(23) The old lady sank down into a chair and laughed a little, then cried a little, then did both together. This restored her and she said : “Tom, what a turn you did give me ! Now you shut up that nonsense and climb out of this.”
(24) The groans ceased .The boy felt a little foolish and he said :
(25) “Aunt Polly, it seemed mortified, and it hurt so I never minded my tooth at all”.
(26) “Your tooth, indeed ! What’s the matter with your tooth ?”
(27) “One of them’s loose, and it aches perfectly awful.”
(28) “There, there, now, don’t begin that groaning again. Open your mouth. Well – your tooth is loose, but you’re not going to die about that. Mary, get me a silk thread, and a chunk of fire out of the kitchen .”
(29) Tom said : “Oh, please, auntie, don’t pull it out. It don’t hurt any more. Please don’t, auntie. I don’t want to stay home from school.”
(30) “Oh, you don’t, don’t you ? So, all this row was because you thought you’d get to stay home from school and go for fishing ? Tom, Tom, I love you so, and you seem to try every way you can to break my old heart with your outrageousness.” By this time the dental instruments were ready. The old lady made one end of the silk thread fast to Tom’s tooth with a loop and tied the other to the bedpost. Then she seized, the chunk of fire and suddenly thrust it almost into the boy’s face. The tooth hung dangling by the bedpost, now. (From: The Adventures of Tom Sawyer by Mark Twain)

(A) Answer the following questions:
(a) (i) Why did Tom hate Monday mornings ?
(ii) Why did he lay in bed thinking ?
(b) Why did Tom decide to use his sore toe as an excuse ?
(c) Why did Aunt Polly laugh and cry at the same time ?
(d) How did Aunt Polly pull out Tom’s loose tooth ?

(B) Find words from the passage which mean the same as the following:
(e) unclear:
(i) miserable (ii) hazy (iii) vague (iv) sore
cbse-class-10-english-main-course-reading-skills-unseen-passages.1

Q. 7. Read the following passage carefully: (12 marks)
Title: Adoration by Man
Other animals move about the world as nature made them. Why then, did man start to adorn himself by hanging
things round the neck, arms, waist and legs or putting things on his head.
(1) We can imagine many reasons. If an exceptionally strong or brave man succeded in killing an exceptionally large bear, might he not get the idea of boring a hole through one of its teeth with a sharp flint and lying the tooth round his neck in order to remind himself of his great achievement and to show his friends what a great man he was ? Gradually, it might have become the custom in that tribe for all strong and brave hunters to wear a bear’s tooth, and it might be regarded as a disgrance not to wear one and a sign that one was weak or very young.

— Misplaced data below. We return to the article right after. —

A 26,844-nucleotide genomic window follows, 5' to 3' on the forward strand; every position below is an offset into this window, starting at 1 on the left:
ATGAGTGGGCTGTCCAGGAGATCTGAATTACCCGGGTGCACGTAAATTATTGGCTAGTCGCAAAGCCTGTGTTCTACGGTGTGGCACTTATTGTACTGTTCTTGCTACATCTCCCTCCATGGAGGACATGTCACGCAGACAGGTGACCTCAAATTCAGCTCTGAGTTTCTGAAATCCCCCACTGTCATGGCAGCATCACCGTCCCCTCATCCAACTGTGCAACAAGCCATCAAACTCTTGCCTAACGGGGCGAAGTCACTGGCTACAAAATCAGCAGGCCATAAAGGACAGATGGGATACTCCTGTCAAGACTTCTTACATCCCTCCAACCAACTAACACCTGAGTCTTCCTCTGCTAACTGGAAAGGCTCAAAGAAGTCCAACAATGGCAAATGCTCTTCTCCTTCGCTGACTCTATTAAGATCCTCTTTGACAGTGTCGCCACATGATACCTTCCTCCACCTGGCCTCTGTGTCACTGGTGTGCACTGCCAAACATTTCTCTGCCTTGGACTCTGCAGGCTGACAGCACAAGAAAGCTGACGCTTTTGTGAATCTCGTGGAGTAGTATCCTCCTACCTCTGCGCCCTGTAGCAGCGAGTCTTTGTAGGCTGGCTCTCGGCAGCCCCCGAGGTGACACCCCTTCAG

(2) Another man might make an ornament of a coloured shell or stone simply because he liked it or because its shape reminded him of something. Then if he happened to escape from some danger when he was wearing it he might think the ornament had something to do with it- that it had magic qualities. And his friends and relations would not be satisfied until they had an ornament of the same kind.
(3) People who wear ornaments would soon learn to arrange them in different ways according to their size and colour in order to make them more decorative and impressive. A necklace found in Italy with the skeleton of young man of the Stone Age was quite elaborate. It consisted of stage’s teeth arranged at intervals with, between them, two upper rows made up of the vertebrae of a fish and row of shells.
(4) Another reason why men might tie feathers, horns, skins and all kinds of other things td themselves would be in order to make themselves look fierce and more terrifying to animals or to the men of other tribes.
(5) Objects such as sea-shells that came from a distance and were therefore, scarce for people living far inland— would come in time to have a special value and might be worn only by chiefs and their families in order to show that they were particularly important people.
(6) Primitive tribes living today often associate themselves with some particular animal or bird, such as an eagle or lion, or with a particular place, such as a mountain or river. Man may have started doing this kind of thing very early in his history. Then, every member of a group of family may have worn something such as feathers, claws or even a stone or wooden object of a certain shape or colour, to represent the animal or mountain or whatever it might be that they believed themselves to be connected with.
(7) So, as we have seen, clothing may have started as ornament or to distinguish one tribe from another or to show rank or because certain things were believed to have magical qualities. But in some places a time came when men and women began to wear clothes for other reasons. During the ice age, when the polar ice spread over far more of the world than it does today, some of the districts in which human beings were living became very cold and indeed. Man must have learnt that he would be more comfortable and more likely to survive, if he covered his body with the skins of animals. At first perphaps, he would simply tie a skin round his waist or over his shoulders but as time passed he learnt how to treat skin in order to make them softer and more supple and how to join them together in order to make better garments.
(8) Flint tools have been found buried deep under the earth floors of caves in which prehistoric men sheltered When the weather became colder. Some of the tools were probably used to scrape the inner side of skins to make them soft. Stone Age people may also have softened skins in the same way that Eskimo women do today, by chewing them. The teeth of Eskimo women are often worn down to stumps by the constant chewing of seal skins.